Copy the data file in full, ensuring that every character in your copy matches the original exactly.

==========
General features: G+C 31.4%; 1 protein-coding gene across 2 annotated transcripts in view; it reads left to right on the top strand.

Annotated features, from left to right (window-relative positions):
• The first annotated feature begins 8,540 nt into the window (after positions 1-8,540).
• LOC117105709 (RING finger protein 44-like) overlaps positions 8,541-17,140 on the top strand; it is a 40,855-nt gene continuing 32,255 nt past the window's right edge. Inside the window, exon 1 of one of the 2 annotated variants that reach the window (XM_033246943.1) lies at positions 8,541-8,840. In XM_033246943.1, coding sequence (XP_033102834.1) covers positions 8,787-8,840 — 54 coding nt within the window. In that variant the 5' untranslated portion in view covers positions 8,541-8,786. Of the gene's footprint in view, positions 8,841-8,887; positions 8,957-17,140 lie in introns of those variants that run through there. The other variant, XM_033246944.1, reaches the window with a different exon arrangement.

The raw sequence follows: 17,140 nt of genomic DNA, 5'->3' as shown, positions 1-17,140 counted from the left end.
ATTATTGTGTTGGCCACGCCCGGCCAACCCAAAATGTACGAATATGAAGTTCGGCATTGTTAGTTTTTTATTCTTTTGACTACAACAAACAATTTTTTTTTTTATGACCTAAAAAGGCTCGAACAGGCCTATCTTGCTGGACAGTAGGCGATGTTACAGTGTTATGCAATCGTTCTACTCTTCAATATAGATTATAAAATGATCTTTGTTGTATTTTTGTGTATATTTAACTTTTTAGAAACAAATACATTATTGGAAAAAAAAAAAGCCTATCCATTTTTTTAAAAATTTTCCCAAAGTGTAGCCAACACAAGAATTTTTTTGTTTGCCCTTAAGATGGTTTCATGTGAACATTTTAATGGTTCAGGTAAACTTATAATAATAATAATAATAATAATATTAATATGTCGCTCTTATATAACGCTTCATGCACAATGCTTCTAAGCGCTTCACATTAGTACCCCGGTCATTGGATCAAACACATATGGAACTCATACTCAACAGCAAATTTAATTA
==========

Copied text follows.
General features: G+C 31.4%; 1 protein-coding gene across 2 annotated transcripts in view; it reads left to right on the top strand.

Annotated features, from left to right (window-relative positions):
• The first annotated feature begins 8,540 nt into the window (after positions 1-8,540).
• LOC117105709 (RING finger protein 44-like) overlaps positions 8,541-17,140 on the top strand; it is a 40,855-nt gene continuing 32,255 nt past the window's right edge. Inside the window, exon 1 of one of the 2 annotated variants that reach the window (XM_033246943.1) lies at positions 8,541-8,840. In XM_033246943.1, coding sequence (XP_033102834.1) covers positions 8,787-8,840 — 54 coding nt within the window. In that variant the 5' untranslated portion in view covers positions 8,541-8,786. Of the gene's footprint in view, positions 8,841-8,887; positions 8,957-17,140 lie in introns of those variants that run through there. The other variant, XM_033246944.1, reaches the window with a different exon arrangement.

The raw sequence follows: 17,140 nt of genomic DNA, 5'->3' as shown, positions 1-17,140 counted from the left end.
ATTATTGTGTTGGCCACGCCCGGCCAACCCAAAATGTACGAATATGAAGTTCGGCATTGTTAGTTTTTTATTCTTTTGACTACAACAAACAATTTTTTTTTTTATGACCTAAAAAGGCTCGAACAGGCCTATCTTGCTGGACAGTAGGCGATGTTACAGTGTTATGCAATCGTTCTACTCTTCAATATAGATTATAAAATGATCTTTGTTGTATTTTTGTGTATATTTAACTTTTTAGAAACAAATACATTATTGGAAAAAAAAAAAGCCTATCCATTTTTTTAAAAATTTTCCCAAAGTGTAGCCAACACAAGAATTTTTTTGTTTGCCCTTAAGATGGTTTCATGTGAACATTTTAATGGTTCAGGTAAACTTATAATAATAATAATAATAATAATATTAATATGTCGCTCTTATATAACGCTTCATGCACAATGCTTCTAAGCGCTTCACATTAGTACCCCGGTCATTGGATCAAACACATATGGAACTCATACTCAACAGCAAATTTAATTA